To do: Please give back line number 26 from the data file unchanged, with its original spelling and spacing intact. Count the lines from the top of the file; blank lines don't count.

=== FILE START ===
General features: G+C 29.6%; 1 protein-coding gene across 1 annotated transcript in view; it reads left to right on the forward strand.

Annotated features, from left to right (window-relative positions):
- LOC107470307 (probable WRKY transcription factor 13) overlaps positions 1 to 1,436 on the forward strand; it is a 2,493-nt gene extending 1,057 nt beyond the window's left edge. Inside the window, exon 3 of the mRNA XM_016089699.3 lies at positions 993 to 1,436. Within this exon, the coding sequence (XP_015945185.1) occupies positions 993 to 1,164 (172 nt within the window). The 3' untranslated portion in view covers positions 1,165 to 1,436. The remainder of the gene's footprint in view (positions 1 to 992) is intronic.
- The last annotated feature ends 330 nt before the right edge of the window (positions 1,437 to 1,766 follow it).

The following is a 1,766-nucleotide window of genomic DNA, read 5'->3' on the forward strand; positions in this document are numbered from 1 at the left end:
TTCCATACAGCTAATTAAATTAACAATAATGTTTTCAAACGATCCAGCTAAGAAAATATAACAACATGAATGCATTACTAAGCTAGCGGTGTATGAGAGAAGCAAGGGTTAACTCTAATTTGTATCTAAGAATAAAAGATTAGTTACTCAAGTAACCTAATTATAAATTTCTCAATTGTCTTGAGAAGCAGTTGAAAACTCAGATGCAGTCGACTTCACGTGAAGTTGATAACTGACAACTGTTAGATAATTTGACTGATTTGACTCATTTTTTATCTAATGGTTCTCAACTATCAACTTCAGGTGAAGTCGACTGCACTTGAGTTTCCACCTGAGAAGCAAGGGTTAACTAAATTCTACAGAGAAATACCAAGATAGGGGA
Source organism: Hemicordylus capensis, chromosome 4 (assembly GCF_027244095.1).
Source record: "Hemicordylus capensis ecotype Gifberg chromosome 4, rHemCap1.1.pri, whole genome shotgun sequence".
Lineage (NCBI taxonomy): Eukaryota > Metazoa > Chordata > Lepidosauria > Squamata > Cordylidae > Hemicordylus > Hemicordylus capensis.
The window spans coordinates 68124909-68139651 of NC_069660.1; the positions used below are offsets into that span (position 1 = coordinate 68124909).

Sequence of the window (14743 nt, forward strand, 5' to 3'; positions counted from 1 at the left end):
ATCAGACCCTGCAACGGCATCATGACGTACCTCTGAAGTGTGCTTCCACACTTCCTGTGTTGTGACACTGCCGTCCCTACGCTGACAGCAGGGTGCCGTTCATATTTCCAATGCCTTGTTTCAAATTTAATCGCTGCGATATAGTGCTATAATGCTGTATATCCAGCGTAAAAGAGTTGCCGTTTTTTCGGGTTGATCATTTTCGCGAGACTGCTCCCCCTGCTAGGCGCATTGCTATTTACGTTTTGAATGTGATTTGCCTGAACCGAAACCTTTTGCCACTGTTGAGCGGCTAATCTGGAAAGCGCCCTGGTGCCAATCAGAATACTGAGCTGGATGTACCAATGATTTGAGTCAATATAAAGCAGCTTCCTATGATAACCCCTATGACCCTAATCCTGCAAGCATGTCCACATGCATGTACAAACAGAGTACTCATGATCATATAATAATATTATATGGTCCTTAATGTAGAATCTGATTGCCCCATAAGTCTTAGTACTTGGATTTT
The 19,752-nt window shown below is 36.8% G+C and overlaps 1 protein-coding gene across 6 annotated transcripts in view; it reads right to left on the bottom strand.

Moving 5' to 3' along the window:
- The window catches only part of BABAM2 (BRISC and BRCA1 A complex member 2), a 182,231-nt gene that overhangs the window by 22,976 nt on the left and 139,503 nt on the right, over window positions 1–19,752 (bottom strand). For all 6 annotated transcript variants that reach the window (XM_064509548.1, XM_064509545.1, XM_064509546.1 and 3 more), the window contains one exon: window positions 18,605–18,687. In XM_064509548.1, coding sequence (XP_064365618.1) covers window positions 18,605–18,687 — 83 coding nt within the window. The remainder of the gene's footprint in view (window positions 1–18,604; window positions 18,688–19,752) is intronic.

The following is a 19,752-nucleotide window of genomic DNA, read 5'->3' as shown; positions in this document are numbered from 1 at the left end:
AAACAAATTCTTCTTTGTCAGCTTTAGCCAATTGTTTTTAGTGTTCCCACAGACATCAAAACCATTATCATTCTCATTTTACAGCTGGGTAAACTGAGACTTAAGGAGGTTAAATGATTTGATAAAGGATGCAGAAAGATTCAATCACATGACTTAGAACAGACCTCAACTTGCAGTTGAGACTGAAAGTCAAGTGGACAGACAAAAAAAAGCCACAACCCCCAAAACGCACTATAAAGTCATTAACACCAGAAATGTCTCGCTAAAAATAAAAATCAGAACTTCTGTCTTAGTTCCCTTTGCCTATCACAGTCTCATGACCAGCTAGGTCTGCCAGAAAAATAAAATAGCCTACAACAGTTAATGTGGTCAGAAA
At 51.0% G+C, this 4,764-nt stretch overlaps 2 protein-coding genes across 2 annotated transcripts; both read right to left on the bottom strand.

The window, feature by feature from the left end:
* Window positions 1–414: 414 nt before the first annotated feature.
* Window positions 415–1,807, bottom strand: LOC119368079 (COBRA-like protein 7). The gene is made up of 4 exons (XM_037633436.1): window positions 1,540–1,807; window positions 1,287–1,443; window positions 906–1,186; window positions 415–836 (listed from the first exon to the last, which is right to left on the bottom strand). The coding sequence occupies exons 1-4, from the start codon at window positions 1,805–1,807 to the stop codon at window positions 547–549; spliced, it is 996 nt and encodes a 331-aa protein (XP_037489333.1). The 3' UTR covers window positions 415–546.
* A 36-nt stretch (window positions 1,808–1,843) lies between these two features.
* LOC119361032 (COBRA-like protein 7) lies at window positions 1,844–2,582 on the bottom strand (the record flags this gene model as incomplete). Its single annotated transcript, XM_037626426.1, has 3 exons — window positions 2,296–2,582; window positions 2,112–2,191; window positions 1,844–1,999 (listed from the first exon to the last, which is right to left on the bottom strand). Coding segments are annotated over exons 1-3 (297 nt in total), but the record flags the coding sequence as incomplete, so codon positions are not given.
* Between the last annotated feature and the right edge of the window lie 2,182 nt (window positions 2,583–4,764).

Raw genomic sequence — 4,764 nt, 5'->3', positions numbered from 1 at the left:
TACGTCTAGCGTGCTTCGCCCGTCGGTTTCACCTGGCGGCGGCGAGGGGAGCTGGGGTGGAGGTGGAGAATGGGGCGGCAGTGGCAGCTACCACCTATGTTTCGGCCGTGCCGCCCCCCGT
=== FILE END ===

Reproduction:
TACGTCTAGCGTGCTTCGCCCGTCGGTTTCACCTGGCGGCGGCGAGGGGAGCTGGGGTGGAGGTGGAGAATGGGGCGGCAGTGGCAGCTACCACCTATGTTTCGGCCGTGCCGCCCCCCGT